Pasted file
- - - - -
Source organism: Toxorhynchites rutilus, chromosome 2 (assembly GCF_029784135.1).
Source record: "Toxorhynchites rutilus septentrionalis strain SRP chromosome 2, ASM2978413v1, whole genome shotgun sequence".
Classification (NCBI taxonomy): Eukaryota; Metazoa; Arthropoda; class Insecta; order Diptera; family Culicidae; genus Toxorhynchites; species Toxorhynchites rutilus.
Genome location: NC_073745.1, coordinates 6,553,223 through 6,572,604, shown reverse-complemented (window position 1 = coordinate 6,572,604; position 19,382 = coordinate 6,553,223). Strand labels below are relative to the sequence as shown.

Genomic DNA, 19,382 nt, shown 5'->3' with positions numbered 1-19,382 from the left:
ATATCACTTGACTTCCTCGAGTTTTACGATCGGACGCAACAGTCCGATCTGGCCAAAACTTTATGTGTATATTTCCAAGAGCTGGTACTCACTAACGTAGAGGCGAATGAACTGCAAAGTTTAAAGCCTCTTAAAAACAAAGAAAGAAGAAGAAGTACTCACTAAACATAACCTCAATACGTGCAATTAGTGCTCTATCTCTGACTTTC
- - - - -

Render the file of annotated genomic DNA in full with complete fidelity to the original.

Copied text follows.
Source organism: Toxorhynchites rutilus, chromosome 2 (assembly GCF_029784135.1).
Source record: "Toxorhynchites rutilus septentrionalis strain SRP chromosome 2, ASM2978413v1, whole genome shotgun sequence".
Classification (NCBI taxonomy): Eukaryota; Metazoa; Arthropoda; class Insecta; order Diptera; family Culicidae; genus Toxorhynchites; species Toxorhynchites rutilus.
Genome location: NC_073745.1, coordinates 6,553,223 through 6,572,604, shown reverse-complemented (window position 1 = coordinate 6,572,604; position 19,382 = coordinate 6,553,223). Strand labels below are relative to the sequence as shown.

Genomic DNA, 19,382 nt, shown 5'->3' with positions numbered 1-19,382 from the left:
ATATCACTTGACTTCCTCGAGTTTTACGATCGGACGCAACAGTCCGATCTGGCCAAAACTTTATGTGTATATTTCCAAGAGCTGGTACTCACTAACGTAGAGGCGAATGAACTGCAAAGTTTAAAGCCTCTTAAAAACAAAGAAAGAAGAAGAAGTACTCACTAAACATAACCTCAATACGTGCAATTAGTGCTCTATCTCTGACTTTC